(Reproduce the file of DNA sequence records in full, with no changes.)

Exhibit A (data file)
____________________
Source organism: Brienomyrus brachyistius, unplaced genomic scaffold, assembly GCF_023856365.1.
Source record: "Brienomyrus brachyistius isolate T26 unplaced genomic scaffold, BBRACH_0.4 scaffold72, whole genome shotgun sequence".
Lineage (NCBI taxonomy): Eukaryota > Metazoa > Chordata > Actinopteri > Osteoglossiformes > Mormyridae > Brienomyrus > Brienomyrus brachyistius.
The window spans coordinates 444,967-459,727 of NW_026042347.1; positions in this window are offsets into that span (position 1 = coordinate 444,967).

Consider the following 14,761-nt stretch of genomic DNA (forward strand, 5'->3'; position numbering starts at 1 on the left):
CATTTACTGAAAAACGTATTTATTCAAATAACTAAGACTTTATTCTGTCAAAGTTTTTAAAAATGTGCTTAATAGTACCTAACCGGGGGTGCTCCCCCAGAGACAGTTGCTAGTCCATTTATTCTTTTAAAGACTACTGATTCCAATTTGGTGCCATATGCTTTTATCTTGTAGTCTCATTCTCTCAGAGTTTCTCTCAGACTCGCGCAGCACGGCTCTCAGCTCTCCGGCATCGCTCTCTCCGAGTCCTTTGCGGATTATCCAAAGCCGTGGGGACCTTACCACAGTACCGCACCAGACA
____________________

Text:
Source organism: Brienomyrus brachyistius, unplaced genomic scaffold, assembly GCF_023856365.1.
Source record: "Brienomyrus brachyistius isolate T26 unplaced genomic scaffold, BBRACH_0.4 scaffold72, whole genome shotgun sequence".
Lineage (NCBI taxonomy): Eukaryota > Metazoa > Chordata > Actinopteri > Osteoglossiformes > Mormyridae > Brienomyrus > Brienomyrus brachyistius.
The window spans coordinates 444,967-459,727 of NW_026042347.1; positions in this window are offsets into that span (position 1 = coordinate 444,967).

Consider the following 14,761-nt stretch of genomic DNA (forward strand, 5'->3'; position numbering starts at 1 on the left):
CATTTACTGAAAAACGTATTTATTCAAATAACTAAGACTTTATTCTGTCAAAGTTTTTAAAAATGTGCTTAATAGTACCTAACCGGGGGTGCTCCCCCAGAGACAGTTGCTAGTCCATTTATTCTTTTAAAGACTACTGATTCCAATTTGGTGCCATATGCTTTTATCTTGTAGTCTCATTCTCTCAGAGTTTCTCTCAGACTCGCGCAGCACGGCTCTCAGCTCTCCGGCATCGCTCTCTCCGAGTCCTTTGCGGATTATCCAAAGCCGTGGGGACCTTACCACAGTACCGCACCAGACA